TV Review: The Office – Season Three

I heart Jam.

The Office Season Three

Starring: Steve Carell, Rainn Wilson, John Krasinski, Jenna Fischer, B.J. Novak

Series Creators: Ricky Gervais and Stephen Merchant, developed by Greg Daniels

After the second season of The Office, it quickly became one of my favourite shows on television, following a season finale (“Casino Night”) that might be one of the best episodes in the history of sitcom television. So the third season had a lot of momentum to build from, but also had to be judged against the impossibly high standards that it had set in its first 28 episodes.

In a weird way, it managed to both build on its momentum and not meet the impossibly high standards it set. Season three was a fantastic season of television, cementing the show’s place amongst the very best on TV, but it also wasn’t quite as good the previous season.

Before I go any further, I should make myself clear here: The Office is excellent, and this was an excellent season. Great episodes, great characters, great plotting, everything. I loved watching it, and I loved re-watching it more. That said, the show came down a bit from season two, possibly because it had to for the long-term benefit of the show.

The season starts with “Gay Witch Hunt”, which deals with some conflict stemming from yet another Michael Scott (Steve Carell) social blunder. More importantly, it establishes the new dynamic for the first part of the season, with Jim Halpert (John Krasinski) having left Scranton for a promotion at the Stamford branch of Dunder-Mifflin. The series introduces us to new supporting cast members of the Stamford branch, including Karen Filippelli (Rashida Jones) and Andy Bernard (Ed Helms), while establishing Jim’s reticence about his time in Scranton and his rejection at the hands of the newly-single Pam (Jenna Fischer).

I’ll admit, I was pretty uneasy watching the first quarter of this season when it first aired, as I worried that the writers were going to keep Jim away from Scranton too long. It was an idea that worked well in terms of continuity, and successfully introduced some new characters to the series, but came at the cost of the comedic chemistry of the show. For me, Jim is an essential part of what makes the show work, and while he was still heavily featured on the show, he wasn’t there to temper the oafishness of Michael or the bizarreness of Dwight (Rainn Wilson). Jim is the audience’s tour guide in the weird world of Scranton relations, and without him present for the first seven episodes, I felt that too often the show got swallowed by Carell and Wilson’s antics, without the necessary counter-balance to keep the proceedings from becoming too zany.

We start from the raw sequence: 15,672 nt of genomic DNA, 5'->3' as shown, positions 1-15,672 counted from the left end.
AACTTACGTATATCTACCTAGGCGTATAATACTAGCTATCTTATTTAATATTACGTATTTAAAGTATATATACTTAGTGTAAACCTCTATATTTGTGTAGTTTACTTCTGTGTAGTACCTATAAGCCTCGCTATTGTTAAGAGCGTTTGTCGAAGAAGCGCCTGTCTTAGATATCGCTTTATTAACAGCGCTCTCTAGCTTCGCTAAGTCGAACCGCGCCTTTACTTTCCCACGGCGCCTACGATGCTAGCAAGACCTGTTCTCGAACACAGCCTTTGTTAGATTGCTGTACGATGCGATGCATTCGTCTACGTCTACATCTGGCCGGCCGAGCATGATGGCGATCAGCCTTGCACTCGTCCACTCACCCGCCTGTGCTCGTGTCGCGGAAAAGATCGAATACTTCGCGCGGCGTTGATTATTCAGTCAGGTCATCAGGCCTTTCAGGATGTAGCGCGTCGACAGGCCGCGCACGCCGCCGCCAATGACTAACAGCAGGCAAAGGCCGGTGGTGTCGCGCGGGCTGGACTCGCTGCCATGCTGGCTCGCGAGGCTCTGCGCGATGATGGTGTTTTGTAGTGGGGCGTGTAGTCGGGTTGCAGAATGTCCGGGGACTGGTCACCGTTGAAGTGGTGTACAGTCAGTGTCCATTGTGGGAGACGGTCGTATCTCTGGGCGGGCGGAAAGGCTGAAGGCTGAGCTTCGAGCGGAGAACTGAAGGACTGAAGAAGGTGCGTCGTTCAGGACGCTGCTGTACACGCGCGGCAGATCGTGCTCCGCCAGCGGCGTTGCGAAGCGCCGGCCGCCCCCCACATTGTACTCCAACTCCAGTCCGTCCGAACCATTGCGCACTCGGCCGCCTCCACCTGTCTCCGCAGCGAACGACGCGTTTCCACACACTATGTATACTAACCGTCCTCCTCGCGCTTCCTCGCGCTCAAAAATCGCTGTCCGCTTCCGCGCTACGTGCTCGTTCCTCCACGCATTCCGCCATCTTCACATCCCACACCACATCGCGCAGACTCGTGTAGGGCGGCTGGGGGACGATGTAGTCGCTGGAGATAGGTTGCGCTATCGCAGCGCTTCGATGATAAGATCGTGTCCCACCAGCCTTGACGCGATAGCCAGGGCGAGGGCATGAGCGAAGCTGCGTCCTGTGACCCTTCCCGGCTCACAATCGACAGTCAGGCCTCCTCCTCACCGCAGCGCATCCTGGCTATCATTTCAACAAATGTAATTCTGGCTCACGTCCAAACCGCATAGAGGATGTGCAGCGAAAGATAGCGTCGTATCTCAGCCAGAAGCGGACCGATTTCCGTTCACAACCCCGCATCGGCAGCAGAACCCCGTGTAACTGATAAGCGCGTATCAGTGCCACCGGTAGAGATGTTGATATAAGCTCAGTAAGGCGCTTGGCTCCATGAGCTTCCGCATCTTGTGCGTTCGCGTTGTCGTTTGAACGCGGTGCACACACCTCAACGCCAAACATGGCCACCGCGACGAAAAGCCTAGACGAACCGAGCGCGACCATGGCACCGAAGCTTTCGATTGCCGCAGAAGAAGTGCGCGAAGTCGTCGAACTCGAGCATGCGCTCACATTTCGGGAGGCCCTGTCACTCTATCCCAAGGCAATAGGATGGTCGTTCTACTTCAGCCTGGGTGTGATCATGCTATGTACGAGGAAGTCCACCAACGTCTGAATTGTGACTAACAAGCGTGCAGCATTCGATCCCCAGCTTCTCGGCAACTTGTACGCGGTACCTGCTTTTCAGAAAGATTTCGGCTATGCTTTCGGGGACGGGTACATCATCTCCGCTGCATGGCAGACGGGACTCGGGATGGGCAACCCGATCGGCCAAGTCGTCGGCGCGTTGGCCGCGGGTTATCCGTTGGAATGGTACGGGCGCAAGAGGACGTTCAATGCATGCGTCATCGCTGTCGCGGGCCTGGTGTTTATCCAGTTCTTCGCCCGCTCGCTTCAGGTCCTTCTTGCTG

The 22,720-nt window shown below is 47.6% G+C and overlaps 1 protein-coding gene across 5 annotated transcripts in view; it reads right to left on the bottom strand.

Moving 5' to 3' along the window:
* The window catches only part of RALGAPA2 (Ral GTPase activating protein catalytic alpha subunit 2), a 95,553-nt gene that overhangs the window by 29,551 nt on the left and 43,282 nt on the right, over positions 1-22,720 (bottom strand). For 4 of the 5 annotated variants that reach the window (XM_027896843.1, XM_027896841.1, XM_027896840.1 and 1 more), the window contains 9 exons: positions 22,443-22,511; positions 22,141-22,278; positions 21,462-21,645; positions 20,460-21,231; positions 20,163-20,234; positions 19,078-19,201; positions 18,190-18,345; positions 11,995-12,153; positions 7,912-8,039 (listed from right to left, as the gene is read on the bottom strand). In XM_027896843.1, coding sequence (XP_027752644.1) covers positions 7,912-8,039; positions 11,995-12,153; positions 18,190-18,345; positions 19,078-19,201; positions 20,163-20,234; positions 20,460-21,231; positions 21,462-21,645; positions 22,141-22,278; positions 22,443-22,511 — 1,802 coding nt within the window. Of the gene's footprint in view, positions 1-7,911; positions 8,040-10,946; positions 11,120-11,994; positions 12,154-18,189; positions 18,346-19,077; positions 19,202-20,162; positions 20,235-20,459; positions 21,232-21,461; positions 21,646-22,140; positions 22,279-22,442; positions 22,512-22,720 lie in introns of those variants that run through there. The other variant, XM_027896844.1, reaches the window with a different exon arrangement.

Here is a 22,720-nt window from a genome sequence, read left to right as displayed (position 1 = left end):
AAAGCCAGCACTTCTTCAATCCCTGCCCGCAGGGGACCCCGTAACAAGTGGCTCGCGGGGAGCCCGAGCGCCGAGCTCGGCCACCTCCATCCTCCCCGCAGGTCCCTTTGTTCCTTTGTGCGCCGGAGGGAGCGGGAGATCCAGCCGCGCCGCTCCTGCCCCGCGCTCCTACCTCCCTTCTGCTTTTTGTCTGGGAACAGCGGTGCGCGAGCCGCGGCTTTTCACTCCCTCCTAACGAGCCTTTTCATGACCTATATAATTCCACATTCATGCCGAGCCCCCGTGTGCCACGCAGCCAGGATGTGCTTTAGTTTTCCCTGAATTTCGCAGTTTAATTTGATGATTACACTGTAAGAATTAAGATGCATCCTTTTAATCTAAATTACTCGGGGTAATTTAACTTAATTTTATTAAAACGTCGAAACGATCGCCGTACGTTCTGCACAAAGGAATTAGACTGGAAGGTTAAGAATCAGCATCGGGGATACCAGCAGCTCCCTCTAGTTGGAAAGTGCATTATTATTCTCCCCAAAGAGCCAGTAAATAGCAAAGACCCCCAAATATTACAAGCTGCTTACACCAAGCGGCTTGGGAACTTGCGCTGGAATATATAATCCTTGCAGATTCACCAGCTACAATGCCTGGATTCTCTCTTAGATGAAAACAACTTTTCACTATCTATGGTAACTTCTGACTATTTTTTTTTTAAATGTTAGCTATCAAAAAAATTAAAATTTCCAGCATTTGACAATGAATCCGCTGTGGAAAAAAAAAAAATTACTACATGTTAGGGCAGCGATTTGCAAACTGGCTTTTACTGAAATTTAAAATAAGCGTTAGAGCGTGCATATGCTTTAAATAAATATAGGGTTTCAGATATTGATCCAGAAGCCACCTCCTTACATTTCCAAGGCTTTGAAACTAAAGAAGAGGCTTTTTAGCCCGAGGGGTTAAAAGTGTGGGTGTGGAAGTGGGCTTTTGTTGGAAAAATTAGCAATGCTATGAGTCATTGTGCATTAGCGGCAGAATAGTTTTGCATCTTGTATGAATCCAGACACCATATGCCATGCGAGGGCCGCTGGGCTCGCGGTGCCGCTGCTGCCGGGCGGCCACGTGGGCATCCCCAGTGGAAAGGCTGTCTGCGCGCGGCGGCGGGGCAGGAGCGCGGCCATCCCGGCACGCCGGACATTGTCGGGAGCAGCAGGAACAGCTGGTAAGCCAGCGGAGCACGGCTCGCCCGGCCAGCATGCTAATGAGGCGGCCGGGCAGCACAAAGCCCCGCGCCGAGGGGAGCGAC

Watching the second time around, the anxiety that Jim would take too long to come back to Scranton was gone (it lasted a couple months as it aired, but only a few days on DVD), but my feeling that the chemistry was off remained. For instance, an episode like “Gay Witch Hunt” had some great moments, but was also the kind of cringe-humour-laced episode that needed Jim to tone down. I was surprised that they decided to submit it for an Emmy (which it won). “The Convention” was better, but then again, it featured interactions between Michael, Dwight, and Jim. The best episode amongst these seven was “Initiation”, which might’ve been the most absurd episode of the season, but succeeded by introducing a new element with the interaction between Dwight and Ryan (B.J. Novak), with Ryan’s bewildered detachment serving to counteract Dwight’s insanity.

That said, the slightly reduced chemistry of seven episodes is the only complaint I have for what was an excellent season. What this show does better than any other sitcom that I can recall is develop characters and stories. With the Jim-Pam relationship, the potential closing of Scranton, and the new job at corporate, the season brought many moments that had viewers desperate to tune in to see how they turned out. It’s the first sitcom I can think of that is event programming, rival to serial adventure dramas like Heroes or Lost. Think about it, if you’re a fan of this show, is there another series whose return you look forward to more than this one? I know there isn’t for me.

That they can deliver natural cliffhanger moments while still delivering solid episodic humour speaks to the strength of the show’s writers. They have a clear idea of what they want to accomplish in a season, and develop the long term goals while coming up with fresh ideas for each episode, be it salary negotiations, safety training, a day at the beach, or sales calls. With each episode, they further develop their cast and characters, creating a richer experience than what is typically offered from even dramatic TV shows, with more original comedic situations than those seen in blockbuster movies. It might not have been a perfect season, but it was still good enough to be considered the best show on network television.


The Office: Season One
The Office: Season Two
TV Talk: The Office

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